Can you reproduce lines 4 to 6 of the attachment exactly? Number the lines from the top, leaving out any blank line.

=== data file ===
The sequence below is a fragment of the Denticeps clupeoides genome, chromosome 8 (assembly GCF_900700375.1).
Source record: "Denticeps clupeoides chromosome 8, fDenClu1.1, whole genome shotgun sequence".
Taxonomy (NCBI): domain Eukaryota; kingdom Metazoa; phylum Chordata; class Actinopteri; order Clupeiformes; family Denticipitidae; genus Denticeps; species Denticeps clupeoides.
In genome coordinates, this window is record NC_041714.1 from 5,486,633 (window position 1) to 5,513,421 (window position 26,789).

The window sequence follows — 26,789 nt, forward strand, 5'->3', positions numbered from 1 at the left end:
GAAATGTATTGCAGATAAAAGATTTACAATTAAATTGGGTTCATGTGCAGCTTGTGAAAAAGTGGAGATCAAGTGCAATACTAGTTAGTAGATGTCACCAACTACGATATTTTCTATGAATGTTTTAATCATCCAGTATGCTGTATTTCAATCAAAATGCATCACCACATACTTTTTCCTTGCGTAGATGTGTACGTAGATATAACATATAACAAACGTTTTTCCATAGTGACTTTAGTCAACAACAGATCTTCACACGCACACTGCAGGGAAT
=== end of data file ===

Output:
In genome coordinates, this window is record NC_041714.1 from 5,486,633 (window position 1) to 5,513,421 (window position 26,789).

The window sequence follows — 26,789 nt, forward strand, 5'->3', positions numbered from 1 at the left end:
GAAATGTATTGCAGATAAAAGATTTACAATTAAATTGGGTTCATGTGCAGCTTGTGAAAAAGTGGAGATCAAGTGCAATACTAGTTAGTAGATGTCACCAACTACGATATTTTCTATGAATGTTTTAATCATCCAGTATGCTGTATTTCAATCAAAATGCATCACCACATACTTTTTCCTTGCGTAGATGTGTACGTAGATATAACATATAACAAACGTTTTTCCATAGTGACTTTAGTCAACAACAGATCTTCACACGCACACTGCAGGGAAT